BEING NEITHER a Catholic nor a religious scholar, I’m in no position to offer opinions on the Roman Catholic Church or its doctrine. Yet it seems to me that conservatives might learn a thing or two from Pope Francis when it comes to messaging and tone.
The Pope, it is widely reported, has “recast the Catholic Church’s image” by focusing on its “inviting, merciful aspects” — even “shocking,” as The Washington Post put it — to a planeload of reporters in an impromptu interview last week. Regarding homosexuality, he asserted, “Who am I to judge?”
Well, OK, that’s not exactly what he said. The Pope, answering a question about celibate gay priests, noted, “If they accept the Lord and have good will, who am I to judge them?” If — which is a far cry from much of the public perception about the incident.
But perception matters. Most members of the press thought this moment quite remarkable, though really, it shouldn’t strike anyone with even the slightest curiosity as exceptional. The Pope’s “who am I to judge” formulation is about as old as his institution itself. The church’s catechism says gays “must be accepted with respect, compassion, and sensitivity. Every sign of unjust discrimination in their regard should be avoided.” This has been standard treatment for nearly everyone — in theory, if not always in practice — since the Judge Not Lest Ye Be Judged incident.
What the Pope did not do, as far as I can tell, was announce his support for gay marriage. Nor did he claim that homosexual activity is no longer a sin. He simply articulated one of the more compelling messages of his church’s teachings.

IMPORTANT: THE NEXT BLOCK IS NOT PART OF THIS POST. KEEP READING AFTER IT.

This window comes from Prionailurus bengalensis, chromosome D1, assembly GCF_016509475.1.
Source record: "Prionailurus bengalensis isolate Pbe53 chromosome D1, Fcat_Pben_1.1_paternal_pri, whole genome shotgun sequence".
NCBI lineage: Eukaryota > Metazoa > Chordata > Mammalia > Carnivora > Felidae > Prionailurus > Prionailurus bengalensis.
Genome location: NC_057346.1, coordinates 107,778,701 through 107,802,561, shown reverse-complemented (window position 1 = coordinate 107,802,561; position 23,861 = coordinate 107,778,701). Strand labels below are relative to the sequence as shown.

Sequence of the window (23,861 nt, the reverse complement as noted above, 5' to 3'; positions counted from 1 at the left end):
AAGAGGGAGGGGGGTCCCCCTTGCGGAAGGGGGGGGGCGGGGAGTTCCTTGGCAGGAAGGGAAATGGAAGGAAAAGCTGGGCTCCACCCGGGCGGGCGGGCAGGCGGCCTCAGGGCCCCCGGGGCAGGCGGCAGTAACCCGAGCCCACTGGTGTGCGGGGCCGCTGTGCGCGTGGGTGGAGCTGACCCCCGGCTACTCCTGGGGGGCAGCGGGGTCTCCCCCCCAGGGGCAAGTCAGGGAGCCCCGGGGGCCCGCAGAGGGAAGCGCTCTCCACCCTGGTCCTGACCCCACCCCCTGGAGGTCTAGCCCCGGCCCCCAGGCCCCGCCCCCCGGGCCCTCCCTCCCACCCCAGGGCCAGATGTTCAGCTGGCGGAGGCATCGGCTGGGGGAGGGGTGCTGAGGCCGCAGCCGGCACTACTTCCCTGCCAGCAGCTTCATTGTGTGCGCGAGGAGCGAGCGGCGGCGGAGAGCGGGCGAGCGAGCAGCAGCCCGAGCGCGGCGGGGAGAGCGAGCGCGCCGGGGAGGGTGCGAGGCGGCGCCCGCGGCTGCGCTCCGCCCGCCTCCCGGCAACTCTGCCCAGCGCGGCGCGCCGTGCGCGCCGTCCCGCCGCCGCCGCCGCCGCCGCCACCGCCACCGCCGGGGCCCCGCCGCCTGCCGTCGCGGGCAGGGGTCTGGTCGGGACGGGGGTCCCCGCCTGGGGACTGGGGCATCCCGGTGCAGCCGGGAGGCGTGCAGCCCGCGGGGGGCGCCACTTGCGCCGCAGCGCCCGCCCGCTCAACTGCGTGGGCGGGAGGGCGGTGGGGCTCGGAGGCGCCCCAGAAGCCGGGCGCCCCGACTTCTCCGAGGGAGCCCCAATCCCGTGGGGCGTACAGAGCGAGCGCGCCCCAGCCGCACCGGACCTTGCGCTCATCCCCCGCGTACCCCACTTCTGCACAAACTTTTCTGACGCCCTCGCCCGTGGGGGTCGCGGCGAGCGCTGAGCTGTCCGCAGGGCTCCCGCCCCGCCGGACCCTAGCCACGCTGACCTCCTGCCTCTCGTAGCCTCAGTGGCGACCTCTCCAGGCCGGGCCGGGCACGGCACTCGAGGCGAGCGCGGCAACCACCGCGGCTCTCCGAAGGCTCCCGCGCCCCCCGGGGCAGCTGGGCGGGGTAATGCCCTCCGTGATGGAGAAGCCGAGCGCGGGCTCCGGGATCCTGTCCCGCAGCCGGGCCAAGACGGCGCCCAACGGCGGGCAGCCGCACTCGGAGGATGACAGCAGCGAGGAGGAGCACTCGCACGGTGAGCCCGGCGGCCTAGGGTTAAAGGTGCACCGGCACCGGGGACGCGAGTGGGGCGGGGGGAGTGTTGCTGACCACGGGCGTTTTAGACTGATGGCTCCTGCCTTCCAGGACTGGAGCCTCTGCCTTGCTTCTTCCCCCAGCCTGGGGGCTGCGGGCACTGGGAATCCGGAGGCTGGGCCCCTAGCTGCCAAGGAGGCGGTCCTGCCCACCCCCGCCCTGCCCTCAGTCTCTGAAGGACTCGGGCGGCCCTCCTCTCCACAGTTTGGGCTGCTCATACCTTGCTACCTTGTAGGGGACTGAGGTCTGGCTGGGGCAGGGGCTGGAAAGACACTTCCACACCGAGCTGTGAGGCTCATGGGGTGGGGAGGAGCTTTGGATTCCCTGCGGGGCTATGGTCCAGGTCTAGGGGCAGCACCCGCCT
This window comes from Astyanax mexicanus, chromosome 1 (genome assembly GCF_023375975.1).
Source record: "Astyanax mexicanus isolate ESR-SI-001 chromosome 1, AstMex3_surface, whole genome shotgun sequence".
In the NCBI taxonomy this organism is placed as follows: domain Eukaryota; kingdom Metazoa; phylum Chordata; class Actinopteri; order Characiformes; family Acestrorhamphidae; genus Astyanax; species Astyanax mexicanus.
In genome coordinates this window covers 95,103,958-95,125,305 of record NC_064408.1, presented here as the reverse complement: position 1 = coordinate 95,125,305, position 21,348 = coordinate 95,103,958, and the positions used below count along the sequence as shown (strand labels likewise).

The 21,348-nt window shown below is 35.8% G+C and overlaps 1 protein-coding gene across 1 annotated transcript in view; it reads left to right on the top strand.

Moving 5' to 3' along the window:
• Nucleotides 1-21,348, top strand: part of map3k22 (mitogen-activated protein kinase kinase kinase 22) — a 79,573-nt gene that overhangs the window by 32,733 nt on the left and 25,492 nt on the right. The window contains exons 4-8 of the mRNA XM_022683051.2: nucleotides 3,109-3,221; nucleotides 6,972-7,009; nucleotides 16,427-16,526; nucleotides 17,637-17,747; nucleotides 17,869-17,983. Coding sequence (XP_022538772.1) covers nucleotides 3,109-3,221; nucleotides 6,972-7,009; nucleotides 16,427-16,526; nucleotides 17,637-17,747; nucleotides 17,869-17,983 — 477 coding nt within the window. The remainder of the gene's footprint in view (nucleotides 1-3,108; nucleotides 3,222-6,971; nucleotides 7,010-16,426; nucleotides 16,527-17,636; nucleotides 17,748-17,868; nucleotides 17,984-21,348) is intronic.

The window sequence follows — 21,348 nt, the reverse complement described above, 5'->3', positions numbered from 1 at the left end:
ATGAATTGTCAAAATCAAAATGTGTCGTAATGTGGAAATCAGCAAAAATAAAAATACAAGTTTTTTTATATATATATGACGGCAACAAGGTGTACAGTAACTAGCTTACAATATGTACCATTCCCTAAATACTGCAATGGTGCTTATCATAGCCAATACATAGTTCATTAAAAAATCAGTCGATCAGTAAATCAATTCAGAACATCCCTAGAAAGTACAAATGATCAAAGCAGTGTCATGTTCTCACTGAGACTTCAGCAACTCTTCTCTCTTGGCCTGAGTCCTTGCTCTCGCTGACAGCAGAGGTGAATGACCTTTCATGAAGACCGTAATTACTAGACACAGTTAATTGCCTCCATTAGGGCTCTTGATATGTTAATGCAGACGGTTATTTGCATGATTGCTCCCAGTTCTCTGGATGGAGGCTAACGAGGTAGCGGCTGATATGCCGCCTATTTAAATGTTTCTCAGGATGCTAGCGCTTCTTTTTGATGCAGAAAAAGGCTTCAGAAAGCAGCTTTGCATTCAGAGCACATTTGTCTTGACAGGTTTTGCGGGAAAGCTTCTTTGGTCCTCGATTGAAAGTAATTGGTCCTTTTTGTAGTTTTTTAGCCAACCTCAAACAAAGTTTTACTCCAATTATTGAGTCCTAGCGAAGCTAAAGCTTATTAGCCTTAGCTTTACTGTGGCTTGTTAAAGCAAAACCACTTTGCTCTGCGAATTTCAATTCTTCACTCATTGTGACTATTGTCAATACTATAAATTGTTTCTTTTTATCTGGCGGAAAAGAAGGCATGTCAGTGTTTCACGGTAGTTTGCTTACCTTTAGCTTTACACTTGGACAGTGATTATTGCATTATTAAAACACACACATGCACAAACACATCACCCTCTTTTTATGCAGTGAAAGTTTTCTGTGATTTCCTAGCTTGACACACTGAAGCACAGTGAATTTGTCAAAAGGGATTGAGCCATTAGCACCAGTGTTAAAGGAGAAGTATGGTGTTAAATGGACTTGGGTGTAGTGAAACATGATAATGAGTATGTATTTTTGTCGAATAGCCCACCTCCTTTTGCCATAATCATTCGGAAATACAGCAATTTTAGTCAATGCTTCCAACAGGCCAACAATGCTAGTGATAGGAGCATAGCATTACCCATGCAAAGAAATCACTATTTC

In this way, the incident is reminiscent of how much of the press treats classical liberal ideas — with either willful ignorance or a misleading grasp of the basics but almost always making sure to focus on the most extreme and cartoonish aspects of ideology. Guess what. Most of us haven’t read an Ayn Rand book since we were in our teens, and many of us weren’t too crazy about them when we did.
While the Pope has circumvented the most negative perceptions about his institutions, conservatives have struggled to do the same. It begins with the tenor of rhetoric. Conservatives can make a powerful argument about how free markets — rather than an expanding welfare state — are the key to stronger communities, the way to escape from poverty and the key to improving income mobility, or they can call everyone a bunch of moochers. They can argue that traditional families are a public good and the foundation to our success, or they can obsess about sodomy laws. You can talk about strengthening our legal immigration system or weave a colorful tale about the cantaloupe-sized ankles of drug-running illegal Mexican immigrants. You can stress the morality of protecting nascent human life, or you can wander into pseudo-medical terrain about rape to rationalize your position.
These sorts of blunders don’t happen as often as the press would have you believe, but they do happen too often.
Not long ago, Pope Francis gave a homily in which he claimed that atheists could also find salvation. Though I was excited about this development for a couple of days (never hurts to have a backup plan, after all), the church soon clarified his comments. Apparently, the catechism says that atheists can find salvation but that those who reject the teachings of Jesus Christ cannot. So nothing’s changed. But, if I may, this vicar of Christ doesn’t sound like a jerk about it. And if you’re a politician, that’s a more valuable skill than any you can imagine.
David Harsanyi is editor of Human Events. Follow him on Twitter @davidharsanyi.